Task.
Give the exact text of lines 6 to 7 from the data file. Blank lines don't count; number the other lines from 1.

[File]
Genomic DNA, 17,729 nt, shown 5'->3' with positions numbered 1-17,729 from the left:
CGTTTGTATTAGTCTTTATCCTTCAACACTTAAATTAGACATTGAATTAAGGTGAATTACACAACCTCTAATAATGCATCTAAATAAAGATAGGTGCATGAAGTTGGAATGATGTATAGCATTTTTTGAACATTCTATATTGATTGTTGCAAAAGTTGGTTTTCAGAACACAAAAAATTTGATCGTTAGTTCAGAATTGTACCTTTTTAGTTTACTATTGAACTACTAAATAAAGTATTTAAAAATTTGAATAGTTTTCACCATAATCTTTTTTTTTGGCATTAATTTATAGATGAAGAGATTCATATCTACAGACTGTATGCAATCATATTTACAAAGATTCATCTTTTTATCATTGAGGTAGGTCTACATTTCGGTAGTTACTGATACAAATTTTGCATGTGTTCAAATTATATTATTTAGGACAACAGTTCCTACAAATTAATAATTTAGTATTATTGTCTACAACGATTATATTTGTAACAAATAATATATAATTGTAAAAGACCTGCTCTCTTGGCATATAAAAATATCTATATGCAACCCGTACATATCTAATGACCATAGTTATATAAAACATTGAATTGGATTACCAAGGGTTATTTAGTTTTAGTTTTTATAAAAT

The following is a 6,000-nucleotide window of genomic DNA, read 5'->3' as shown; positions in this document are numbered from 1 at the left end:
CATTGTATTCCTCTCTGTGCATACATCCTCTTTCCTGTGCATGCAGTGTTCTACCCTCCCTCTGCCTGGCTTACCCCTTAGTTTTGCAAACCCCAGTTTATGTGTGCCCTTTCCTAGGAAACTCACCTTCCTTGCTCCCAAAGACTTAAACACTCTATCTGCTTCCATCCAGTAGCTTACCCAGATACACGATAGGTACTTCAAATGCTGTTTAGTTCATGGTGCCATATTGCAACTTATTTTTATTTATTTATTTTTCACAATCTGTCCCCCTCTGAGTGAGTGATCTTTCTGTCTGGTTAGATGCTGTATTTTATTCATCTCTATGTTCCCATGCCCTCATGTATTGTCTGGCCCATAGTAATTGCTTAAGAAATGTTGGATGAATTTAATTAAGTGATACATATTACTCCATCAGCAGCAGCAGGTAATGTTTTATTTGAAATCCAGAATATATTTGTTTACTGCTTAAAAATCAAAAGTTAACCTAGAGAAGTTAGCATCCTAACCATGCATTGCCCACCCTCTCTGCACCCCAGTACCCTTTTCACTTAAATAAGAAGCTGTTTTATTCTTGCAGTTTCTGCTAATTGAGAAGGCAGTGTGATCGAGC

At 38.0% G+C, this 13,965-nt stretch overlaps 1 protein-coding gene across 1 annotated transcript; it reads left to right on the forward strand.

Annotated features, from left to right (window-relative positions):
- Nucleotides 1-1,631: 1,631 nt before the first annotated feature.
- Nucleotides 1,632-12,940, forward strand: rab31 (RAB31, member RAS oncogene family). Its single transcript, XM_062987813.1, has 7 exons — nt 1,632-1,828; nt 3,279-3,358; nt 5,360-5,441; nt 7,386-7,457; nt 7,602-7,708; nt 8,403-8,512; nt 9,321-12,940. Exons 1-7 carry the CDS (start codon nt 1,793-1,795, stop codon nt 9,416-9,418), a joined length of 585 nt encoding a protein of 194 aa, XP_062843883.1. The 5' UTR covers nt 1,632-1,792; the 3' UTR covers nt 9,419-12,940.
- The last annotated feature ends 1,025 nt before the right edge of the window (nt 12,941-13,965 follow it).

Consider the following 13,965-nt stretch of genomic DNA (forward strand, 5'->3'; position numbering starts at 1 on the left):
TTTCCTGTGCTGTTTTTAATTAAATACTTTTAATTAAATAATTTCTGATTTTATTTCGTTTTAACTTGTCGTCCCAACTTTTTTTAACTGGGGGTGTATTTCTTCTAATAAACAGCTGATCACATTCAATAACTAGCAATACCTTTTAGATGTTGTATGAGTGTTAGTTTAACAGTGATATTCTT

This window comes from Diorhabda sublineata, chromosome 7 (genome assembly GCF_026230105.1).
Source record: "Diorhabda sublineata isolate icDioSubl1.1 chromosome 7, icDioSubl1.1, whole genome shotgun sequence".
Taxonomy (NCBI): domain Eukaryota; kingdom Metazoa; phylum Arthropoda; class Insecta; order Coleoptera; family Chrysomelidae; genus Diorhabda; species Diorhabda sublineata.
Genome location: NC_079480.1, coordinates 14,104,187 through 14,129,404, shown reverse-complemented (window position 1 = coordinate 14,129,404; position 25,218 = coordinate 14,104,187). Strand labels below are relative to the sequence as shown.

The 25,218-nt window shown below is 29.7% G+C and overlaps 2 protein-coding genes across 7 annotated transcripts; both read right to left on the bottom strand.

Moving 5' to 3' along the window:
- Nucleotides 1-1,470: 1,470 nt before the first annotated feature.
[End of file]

Annotated features, from left to right (window-relative positions):
- Nucleotides 1-1,631: 1,631 nt before the first annotated feature.